Zulip Chat Archive

Stream: new members

Topic: defining power on groups


view this post on Zulip Jason KY. (Feb 26 2020 at 16:05):

Hi! I am trying to experiment a bit with groups and I am a bit confused about the following,

I have defined my powers as

-- definition of powers
@[simp] def group_pow_nat {G : Type} [group G] : G    G
| g 0 := 1
| g (n + 1) := group_pow_nat g n * g
instance group_has_pow_nat {G : Type} [group G] : has_pow G  := group_pow_nat

@[simp] def group_pow {G : Type} [group G] : G    G
| g (int.of_nat 0) := 1
| g (int.of_nat n) := group_pow_nat g n
| g -[1+ n] := group_pow_nat g⁻¹ (n + 1)
instance group_has_pow {G : Type} [group G] : has_pow G  := group_pow

Which seems to work as I want it to. So my question is how should I show the following

lemma pow_int_of_nat {g : G} {n : } : g ^ (int.of_nat n) = group_pow_nat g n := sorry

I thought rflwould work however it seems that is not the case.
Thanks in advance!

view this post on Zulip Jason KY. (Feb 26 2020 at 16:07):

Btw I am using this definition as groups

class has_group_notation (G : Type) extends has_mul G, has_one G, has_inv G

-- definition of the group structure
class group (G : Type) extends has_group_notation G :=
(mul_assoc :  (a b c : G), a * b * c = a * (b * c))
(one_mul :  (a : G), 1 * a = a)
(mul_left_inv :  (a : G), a⁻¹ * a = 1)

view this post on Zulip Reid Barton (Feb 26 2020 at 16:07):

You would at least need a pattern match on n into 0 and other because there is one in the definition of group_pow. But then the pattern match there is quite unnecessary, isn't it?

view this post on Zulip Reid Barton (Feb 26 2020 at 16:07):

i.e. just delete the first line of the definition of group_pow, and it looks okay

view this post on Zulip Jason KY. (Feb 26 2020 at 16:08):

Wow! That worked perfectly! Thanks

view this post on Zulip Jason KY. (Feb 27 2020 at 20:01):

Hi again!
Is there an easy way of solving this?

example (n : ) : -[1+ n] + 1 = -[1+ (n - 1)] := sorry

view this post on Zulip Reid Barton (Feb 27 2020 at 20:08):

Well, it's not true

view this post on Zulip Reid Barton (Feb 27 2020 at 20:08):

is it?

view this post on Zulip Patrick Massot (Feb 27 2020 at 20:08):

Wrong for n=0

view this post on Zulip Jason KY. (Feb 27 2020 at 20:12):

Oh! Right

view this post on Zulip Scott Morrison (Feb 27 2020 at 20:48):

What happened to that automatic counter-example finder?

view this post on Zulip Alex J. Best (Feb 27 2020 at 20:53):

https://github.com/cipher1024/slim_check or https://gitlab.binets.fr/pablo.le-henaff/nunchaku-lean ?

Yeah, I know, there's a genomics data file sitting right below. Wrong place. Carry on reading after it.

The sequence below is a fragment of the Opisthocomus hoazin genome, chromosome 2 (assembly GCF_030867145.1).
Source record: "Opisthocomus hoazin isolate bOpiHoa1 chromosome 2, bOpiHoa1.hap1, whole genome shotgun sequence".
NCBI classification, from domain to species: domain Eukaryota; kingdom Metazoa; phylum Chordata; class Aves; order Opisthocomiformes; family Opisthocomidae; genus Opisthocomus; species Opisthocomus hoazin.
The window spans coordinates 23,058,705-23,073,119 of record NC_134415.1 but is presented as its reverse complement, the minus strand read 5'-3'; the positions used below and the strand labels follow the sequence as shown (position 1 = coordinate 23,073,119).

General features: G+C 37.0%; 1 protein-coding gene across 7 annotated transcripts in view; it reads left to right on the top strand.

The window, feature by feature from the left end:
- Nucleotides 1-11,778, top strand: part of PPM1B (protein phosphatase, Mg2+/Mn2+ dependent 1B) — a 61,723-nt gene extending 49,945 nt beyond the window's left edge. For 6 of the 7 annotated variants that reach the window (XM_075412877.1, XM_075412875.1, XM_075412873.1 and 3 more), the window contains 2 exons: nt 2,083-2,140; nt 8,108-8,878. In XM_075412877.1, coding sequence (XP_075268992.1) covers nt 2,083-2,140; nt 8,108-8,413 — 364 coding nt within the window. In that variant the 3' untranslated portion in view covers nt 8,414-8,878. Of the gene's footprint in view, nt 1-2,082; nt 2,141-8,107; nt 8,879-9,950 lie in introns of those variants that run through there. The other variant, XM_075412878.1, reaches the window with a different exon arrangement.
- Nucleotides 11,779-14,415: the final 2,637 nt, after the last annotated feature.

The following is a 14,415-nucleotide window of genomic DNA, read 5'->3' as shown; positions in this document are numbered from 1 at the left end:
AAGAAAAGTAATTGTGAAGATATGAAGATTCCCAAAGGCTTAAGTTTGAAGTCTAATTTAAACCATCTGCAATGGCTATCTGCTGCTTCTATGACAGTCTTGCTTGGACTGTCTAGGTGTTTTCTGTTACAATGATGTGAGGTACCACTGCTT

view this post on Zulip Scott Morrison (Feb 27 2020 at 21:10):

But if @Simon Hudon wants to PR slim_check to mathlib I'd use it. :-)

view this post on Zulip Simon Hudon (Feb 27 2020 at 21:12):

It's planned. I should have time to put on mathlib in a few weeks, I can do it then

view this post on Zulip Jason KY. (Mar 05 2020 at 19:19):

I am trying to define normal and central subgroups for a bundled subgroup and I am wondering whats the best way of doing it.
Is it better to define it as a class or should it be a prop?

This is how I've done it for now:

def center (G : Type) [group G] := {g : G |  k : G, k * g = g * k}

class central_subgroup (K : subgroup G) :=
(center :  k  K, k  mygroup.center G)

view this post on Zulip Kevin Buzzard (Mar 05 2020 at 19:21):

If you're bundling subgroups then center G should have type subgroup G rather than set G

view this post on Zulip Kevin Buzzard (Mar 05 2020 at 19:22):

But I don't know whether central_subgroup should be a predicate is_central or a class or another structure

view this post on Zulip Reid Barton (Mar 05 2020 at 21:55):

Class versus not depends on whether you want to use type class inference. I wouldn't want to use it here, but tastes differ.

view this post on Zulip Reid Barton (Mar 05 2020 at 21:56):

Structure versus just making a def that's a Prop doesn't make a big difference, you can think of the structure as introducing a little bit of abstraction

view this post on Zulip Reid Barton (Mar 05 2020 at 21:57):

The structure is pretty much a slightly more heavyweight way to do the same thing

view this post on Zulip Reid Barton (Mar 05 2020 at 21:57):

Note if you have a class/structure it will never be inferred as a Prop, so you would definitely want to add that

view this post on Zulip Reid Barton (Mar 05 2020 at 21:57):

I would tend to call it is_central

view this post on Zulip Jason KY. (Mar 05 2020 at 22:00):

Alright! I will make it a prop then, it'll be easier to work with! :)

view this post on Zulip Reid Barton (Mar 05 2020 at 22:05):

For normal subgroups there might be a specific reason to use a class, namely so that you can make the quotient a group. But another way to handle it is to bundle the subgroup + proof that it's normal and define the quotient by that.


Last updated: May 12 2021 at 22:15 UTC